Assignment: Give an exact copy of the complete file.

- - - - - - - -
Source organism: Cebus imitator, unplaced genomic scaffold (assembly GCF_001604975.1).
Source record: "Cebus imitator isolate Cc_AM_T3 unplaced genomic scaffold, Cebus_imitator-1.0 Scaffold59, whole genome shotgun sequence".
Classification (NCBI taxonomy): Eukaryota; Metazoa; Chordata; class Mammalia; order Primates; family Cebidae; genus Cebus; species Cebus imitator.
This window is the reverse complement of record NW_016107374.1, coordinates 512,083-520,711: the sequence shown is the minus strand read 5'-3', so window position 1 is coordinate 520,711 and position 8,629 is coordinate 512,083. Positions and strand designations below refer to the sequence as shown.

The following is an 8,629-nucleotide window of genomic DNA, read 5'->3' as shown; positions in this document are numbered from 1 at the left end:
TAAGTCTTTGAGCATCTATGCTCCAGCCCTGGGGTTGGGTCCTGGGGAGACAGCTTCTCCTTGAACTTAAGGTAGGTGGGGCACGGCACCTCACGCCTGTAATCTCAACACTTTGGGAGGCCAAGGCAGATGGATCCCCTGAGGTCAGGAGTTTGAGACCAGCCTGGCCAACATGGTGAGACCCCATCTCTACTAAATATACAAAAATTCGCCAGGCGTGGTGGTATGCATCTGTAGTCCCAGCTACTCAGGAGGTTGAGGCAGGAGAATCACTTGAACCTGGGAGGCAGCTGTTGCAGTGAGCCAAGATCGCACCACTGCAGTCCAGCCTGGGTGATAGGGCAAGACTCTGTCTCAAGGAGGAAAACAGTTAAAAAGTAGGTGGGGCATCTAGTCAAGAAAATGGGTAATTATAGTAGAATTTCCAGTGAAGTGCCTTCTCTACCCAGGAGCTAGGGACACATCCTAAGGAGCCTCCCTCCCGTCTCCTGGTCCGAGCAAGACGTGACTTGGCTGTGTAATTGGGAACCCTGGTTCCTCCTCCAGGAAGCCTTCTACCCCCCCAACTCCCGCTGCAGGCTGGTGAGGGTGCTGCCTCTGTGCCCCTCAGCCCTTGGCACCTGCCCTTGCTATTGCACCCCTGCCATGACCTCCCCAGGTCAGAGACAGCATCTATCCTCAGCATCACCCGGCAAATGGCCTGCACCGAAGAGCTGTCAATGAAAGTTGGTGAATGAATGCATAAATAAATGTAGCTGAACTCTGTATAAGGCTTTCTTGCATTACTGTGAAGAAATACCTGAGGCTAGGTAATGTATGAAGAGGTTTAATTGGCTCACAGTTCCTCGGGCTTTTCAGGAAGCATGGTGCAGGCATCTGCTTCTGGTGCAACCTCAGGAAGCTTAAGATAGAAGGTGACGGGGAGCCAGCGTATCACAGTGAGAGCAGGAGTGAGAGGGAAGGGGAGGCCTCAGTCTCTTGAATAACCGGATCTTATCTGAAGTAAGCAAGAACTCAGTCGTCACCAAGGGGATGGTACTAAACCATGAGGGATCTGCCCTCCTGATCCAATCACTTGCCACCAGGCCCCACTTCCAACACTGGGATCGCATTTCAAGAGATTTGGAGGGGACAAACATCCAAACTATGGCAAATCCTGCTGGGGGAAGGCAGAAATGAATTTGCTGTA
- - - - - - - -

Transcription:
Source organism: Cebus imitator, unplaced genomic scaffold (assembly GCF_001604975.1).
Source record: "Cebus imitator isolate Cc_AM_T3 unplaced genomic scaffold, Cebus_imitator-1.0 Scaffold59, whole genome shotgun sequence".
Classification (NCBI taxonomy): Eukaryota; Metazoa; Chordata; class Mammalia; order Primates; family Cebidae; genus Cebus; species Cebus imitator.
This window is the reverse complement of record NW_016107374.1, coordinates 512,083-520,711: the sequence shown is the minus strand read 5'-3', so window position 1 is coordinate 520,711 and position 8,629 is coordinate 512,083. Positions and strand designations below refer to the sequence as shown.

The following is an 8,629-nucleotide window of genomic DNA, read 5'->3' as shown; positions in this document are numbered from 1 at the left end:
TAAGTCTTTGAGCATCTATGCTCCAGCCCTGGGGTTGGGTCCTGGGGAGACAGCTTCTCCTTGAACTTAAGGTAGGTGGGGCACGGCACCTCACGCCTGTAATCTCAACACTTTGGGAGGCCAAGGCAGATGGATCCCCTGAGGTCAGGAGTTTGAGACCAGCCTGGCCAACATGGTGAGACCCCATCTCTACTAAATATACAAAAATTCGCCAGGCGTGGTGGTATGCATCTGTAGTCCCAGCTACTCAGGAGGTTGAGGCAGGAGAATCACTTGAACCTGGGAGGCAGCTGTTGCAGTGAGCCAAGATCGCACCACTGCAGTCCAGCCTGGGTGATAGGGCAAGACTCTGTCTCAAGGAGGAAAACAGTTAAAAAGTAGGTGGGGCATCTAGTCAAGAAAATGGGTAATTATAGTAGAATTTCCAGTGAAGTGCCTTCTCTACCCAGGAGCTAGGGACACATCCTAAGGAGCCTCCCTCCCGTCTCCTGGTCCGAGCAAGACGTGACTTGGCTGTGTAATTGGGAACCCTGGTTCCTCCTCCAGGAAGCCTTCTACCCCCCCAACTCCCGCTGCAGGCTGGTGAGGGTGCTGCCTCTGTGCCCCTCAGCCCTTGGCACCTGCCCTTGCTATTGCACCCCTGCCATGACCTCCCCAGGTCAGAGACAGCATCTATCCTCAGCATCACCCGGCAAATGGCCTGCACCGAAGAGCTGTCAATGAAAGTTGGTGAATGAATGCATAAATAAATGTAGCTGAACTCTGTATAAGGCTTTCTTGCATTACTGTGAAGAAATACCTGAGGCTAGGTAATGTATGAAGAGGTTTAATTGGCTCACAGTTCCTCGGGCTTTTCAGGAAGCATGGTGCAGGCATCTGCTTCTGGTGCAACCTCAGGAAGCTTAAGATAGAAGGTGACGGGGAGCCAGCGTATCACAGTGAGAGCAGGAGTGAGAGGGAAGGGGAGGCCTCAGTCTCTTGAATAACCGGATCTTATCTGAAGTAAGCAAGAACTCAGTCGTCACCAAGGGGATGGTACTAAACCATGAGGGATCTGCCCTCCTGATCCAATCACTTGCCACCAGGCCCCACTTCCAACACTGGGATCGCATTTCAAGAGATTTGGAGGGGACAAACATCCAAACTATGGCAAATCCTGCTGGGGGAAGGCAGAAATGAATTTGCTGTA